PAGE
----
American Apparel CEO seeks end to sex slave case

* Brooklyn, New York judge considers case dismissal

* Clothing retailer says case should go to arbitration

By Jonathan Stempel

NEW YORK, March 25 (Reuters) – A woman who brought a $250
million sexual harassment lawsuit against American Apparel Inc
(APP.A: Quote, Profile, Research) Chief Executive Dov Charney could be forced to take the
case to arbitration, rather than pursue it in court.

A Brooklyn, New York judge said at a court hearing on
Friday she may dismiss the lawsuit, which accused Charney of
keeping a teenage saleswoman at the company as a sex slave.

The struggling clothing chain said the case should be heard
by an arbitrator and does not belong in court.

Stuart Slotnick, a lawyer for American Apparel and Charney,
complained that the case has become a media event, with the
plaintiff Irene Morales, now 20, talking to newspapers and
appearing on NBC’s “Today” morning news show.

He also told the judge it was Morales who chased Charney.

“The plaintiff was stalking my client, and saying, ‘please
let me be your slave, I’ll do anything for you,'” Slotnick told
Justice Bernadette Bayne at the hearing.

“Maybe she should be on the ‘Today’ show!” the judge
replied, prompting a howl of laughter in the courtroom.

Morales has accused Charney of forcing her to perform
sexual acts over eight months, including oral sex in his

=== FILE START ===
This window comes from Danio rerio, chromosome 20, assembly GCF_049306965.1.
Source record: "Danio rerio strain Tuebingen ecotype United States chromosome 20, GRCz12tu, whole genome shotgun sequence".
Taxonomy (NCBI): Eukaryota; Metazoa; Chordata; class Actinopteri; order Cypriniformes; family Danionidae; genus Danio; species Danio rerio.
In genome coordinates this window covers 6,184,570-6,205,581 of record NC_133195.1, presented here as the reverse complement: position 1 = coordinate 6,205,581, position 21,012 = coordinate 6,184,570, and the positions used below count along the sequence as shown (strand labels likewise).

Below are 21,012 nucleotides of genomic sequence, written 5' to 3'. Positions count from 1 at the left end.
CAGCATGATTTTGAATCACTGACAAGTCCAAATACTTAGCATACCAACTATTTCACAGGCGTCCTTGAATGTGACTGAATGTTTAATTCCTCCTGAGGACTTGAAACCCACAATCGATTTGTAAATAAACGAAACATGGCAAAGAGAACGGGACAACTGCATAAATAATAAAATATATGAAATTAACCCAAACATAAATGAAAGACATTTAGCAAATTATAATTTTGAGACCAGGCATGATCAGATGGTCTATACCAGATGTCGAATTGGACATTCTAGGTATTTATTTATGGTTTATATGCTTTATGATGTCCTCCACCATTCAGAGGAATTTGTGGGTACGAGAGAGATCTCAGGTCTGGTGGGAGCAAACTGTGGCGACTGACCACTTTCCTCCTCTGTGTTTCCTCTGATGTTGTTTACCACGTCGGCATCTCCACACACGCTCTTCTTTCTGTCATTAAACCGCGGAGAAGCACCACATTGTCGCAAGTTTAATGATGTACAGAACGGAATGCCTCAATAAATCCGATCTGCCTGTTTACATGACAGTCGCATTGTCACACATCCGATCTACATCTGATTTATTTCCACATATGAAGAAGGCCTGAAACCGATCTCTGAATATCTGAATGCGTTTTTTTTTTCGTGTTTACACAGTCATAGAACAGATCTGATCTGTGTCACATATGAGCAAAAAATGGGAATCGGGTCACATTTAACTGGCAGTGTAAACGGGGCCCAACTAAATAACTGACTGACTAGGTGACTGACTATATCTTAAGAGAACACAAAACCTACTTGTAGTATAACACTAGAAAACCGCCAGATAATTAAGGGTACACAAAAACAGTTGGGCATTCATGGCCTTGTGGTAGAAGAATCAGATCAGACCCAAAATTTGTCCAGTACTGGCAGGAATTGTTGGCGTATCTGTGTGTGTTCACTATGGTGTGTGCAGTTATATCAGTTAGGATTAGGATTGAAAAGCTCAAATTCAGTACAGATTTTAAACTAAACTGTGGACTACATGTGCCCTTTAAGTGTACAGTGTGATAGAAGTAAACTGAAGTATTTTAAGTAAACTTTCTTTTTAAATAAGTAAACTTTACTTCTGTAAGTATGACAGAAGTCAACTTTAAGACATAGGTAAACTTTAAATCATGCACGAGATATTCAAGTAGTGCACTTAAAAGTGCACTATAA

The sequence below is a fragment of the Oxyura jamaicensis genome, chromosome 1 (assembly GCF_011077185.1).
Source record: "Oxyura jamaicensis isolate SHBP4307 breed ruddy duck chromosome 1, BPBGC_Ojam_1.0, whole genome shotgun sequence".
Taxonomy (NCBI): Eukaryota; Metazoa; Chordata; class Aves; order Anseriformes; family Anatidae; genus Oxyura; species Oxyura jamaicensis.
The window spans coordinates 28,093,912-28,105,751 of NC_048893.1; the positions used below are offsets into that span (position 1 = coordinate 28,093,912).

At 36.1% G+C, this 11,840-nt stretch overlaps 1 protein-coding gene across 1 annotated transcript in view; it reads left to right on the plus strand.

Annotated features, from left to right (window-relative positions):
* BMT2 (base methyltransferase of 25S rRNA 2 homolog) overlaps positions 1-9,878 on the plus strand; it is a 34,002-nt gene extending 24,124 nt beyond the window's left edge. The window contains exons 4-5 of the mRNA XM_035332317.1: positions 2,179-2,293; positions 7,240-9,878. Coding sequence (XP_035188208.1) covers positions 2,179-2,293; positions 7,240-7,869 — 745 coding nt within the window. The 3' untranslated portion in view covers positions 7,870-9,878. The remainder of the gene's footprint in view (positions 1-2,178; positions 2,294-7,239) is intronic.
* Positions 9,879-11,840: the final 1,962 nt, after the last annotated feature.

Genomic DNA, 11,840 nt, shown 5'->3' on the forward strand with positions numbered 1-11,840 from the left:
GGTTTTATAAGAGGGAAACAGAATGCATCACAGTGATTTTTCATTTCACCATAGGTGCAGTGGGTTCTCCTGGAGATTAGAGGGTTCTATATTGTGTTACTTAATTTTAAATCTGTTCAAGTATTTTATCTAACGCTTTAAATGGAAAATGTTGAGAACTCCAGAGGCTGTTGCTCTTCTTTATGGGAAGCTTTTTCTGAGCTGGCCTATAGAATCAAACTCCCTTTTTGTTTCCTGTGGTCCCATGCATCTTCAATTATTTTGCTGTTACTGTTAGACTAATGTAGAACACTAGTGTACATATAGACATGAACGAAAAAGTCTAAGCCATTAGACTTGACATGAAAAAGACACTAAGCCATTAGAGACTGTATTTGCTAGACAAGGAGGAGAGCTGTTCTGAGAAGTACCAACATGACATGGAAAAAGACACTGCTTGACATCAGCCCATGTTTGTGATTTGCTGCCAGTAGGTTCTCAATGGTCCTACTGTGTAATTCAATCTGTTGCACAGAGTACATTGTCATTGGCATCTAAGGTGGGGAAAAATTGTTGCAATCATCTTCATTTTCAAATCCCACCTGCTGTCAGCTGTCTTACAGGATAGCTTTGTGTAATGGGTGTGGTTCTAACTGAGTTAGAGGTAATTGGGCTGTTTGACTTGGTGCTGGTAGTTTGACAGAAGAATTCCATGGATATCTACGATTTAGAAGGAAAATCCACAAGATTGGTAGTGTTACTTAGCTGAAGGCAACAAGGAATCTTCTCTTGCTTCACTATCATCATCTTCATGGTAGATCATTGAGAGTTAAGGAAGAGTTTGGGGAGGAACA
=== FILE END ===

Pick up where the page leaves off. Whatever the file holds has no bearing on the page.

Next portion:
Manhattan apartment just after she turned 18, amid fear she
might otherwise lose her job.

She also sued American Apparel and its directors for
failing to stop Charney from acting as a “sexual predator.”

“The company is trying to silence her in a confidential
arbitration proceeding,” her lawyer Eric Baum told the judge.

Morales left Los Angeles-based American Apparel in January
2009 and returned briefly last summer as an independent
contractor, only to suffer psychological abuse, Baum said.

Charney, 42, has been repeatedly targeted in sexual
harassment lawsuits. [ID:nSGE64H0DB] He owns about 51.8 percent
of American Apparel, a regulatory filing shows.

After the hearing, Slotnick said Morales sent Charney
emails that betray her stance as a victim.

“She is trying to shake down the company, and offered sex
in exchange for money, clothes and plane tickets,” he said.

Baum said Morales had “limited communication” with Charney
after she first left the company.

“Victims of sexual harassment and assault in the workplace
often don’t take action to protect themselves,” he said. “This
does not give Dov Charney the right to sexually assault and
abuse his employees.”

Baum said Morales is unemployed and looking for work. On
Wednesday, he filed a similar lawsuit in Los Angeles against
American Apparel and Charney on behalf of four other women.

At Friday’s hearing, Bayne said she will review what
American Apparel called two agreements under which Morales
agreed to arbitrate disputes.

“I think you should go to arbitration,” the judge said. She
later qualified her statement, saying, “Let me look at the
papers. I want to see the whole picture here.”

The judge did not say when she will rule.

American Apparel is trying to refinance its debt after
struggling with losses and falling sales. It has said it may
not have enough liquidity to sustain operations through 2011,
and that there is substantial doubt it will stay in business.

The case is Morales v. American Apparel Inc et al, New York
State Supreme Court, Kings County, No. 5018/2011.
(Reporting by Jonathan Stempel in New York; Editing by Bernard

American Apparel CEO seeks end to sex slave case